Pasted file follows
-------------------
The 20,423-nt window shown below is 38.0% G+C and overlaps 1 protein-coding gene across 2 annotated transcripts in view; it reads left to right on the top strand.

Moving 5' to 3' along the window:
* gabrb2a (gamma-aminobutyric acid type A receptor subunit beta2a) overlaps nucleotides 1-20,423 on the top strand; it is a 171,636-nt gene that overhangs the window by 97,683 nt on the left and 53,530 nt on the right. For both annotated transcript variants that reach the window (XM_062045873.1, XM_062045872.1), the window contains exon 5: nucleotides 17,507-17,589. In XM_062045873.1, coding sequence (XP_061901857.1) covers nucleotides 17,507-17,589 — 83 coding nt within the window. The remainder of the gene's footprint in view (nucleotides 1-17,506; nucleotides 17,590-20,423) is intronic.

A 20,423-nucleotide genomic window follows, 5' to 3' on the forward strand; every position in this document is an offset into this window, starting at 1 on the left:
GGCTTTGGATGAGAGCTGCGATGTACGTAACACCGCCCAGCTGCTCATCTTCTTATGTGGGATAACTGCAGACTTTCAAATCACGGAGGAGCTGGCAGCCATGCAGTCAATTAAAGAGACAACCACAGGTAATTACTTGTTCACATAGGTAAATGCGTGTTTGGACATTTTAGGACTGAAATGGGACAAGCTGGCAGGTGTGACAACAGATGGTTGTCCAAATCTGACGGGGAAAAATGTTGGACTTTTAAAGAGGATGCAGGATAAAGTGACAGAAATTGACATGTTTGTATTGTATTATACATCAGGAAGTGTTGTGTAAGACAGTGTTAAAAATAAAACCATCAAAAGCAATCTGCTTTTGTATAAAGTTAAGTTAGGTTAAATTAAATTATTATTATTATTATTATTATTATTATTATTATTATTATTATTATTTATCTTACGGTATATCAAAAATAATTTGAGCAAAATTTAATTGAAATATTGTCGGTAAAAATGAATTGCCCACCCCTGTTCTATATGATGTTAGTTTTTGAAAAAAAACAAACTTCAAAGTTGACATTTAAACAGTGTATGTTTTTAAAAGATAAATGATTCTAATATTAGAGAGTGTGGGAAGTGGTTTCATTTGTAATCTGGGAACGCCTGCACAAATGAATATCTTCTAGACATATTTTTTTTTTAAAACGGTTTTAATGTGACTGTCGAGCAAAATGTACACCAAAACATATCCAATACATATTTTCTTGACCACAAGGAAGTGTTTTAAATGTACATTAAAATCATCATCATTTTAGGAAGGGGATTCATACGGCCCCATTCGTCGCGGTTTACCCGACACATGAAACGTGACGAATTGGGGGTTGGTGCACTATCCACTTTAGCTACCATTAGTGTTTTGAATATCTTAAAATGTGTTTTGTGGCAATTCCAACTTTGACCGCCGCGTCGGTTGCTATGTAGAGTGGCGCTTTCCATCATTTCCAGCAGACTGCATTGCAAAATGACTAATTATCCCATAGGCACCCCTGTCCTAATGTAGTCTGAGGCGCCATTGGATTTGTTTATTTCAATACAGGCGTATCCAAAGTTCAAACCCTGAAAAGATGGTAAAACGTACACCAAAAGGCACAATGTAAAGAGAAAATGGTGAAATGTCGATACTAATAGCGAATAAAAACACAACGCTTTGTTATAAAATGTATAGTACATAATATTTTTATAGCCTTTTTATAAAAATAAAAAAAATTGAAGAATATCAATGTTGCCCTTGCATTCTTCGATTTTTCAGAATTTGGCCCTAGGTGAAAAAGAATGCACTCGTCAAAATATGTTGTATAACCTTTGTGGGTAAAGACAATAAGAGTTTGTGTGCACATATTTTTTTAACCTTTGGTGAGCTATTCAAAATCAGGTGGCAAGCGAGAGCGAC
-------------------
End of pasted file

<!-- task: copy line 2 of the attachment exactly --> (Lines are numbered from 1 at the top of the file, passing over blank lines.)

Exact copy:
Moving 5' to 3' along the window: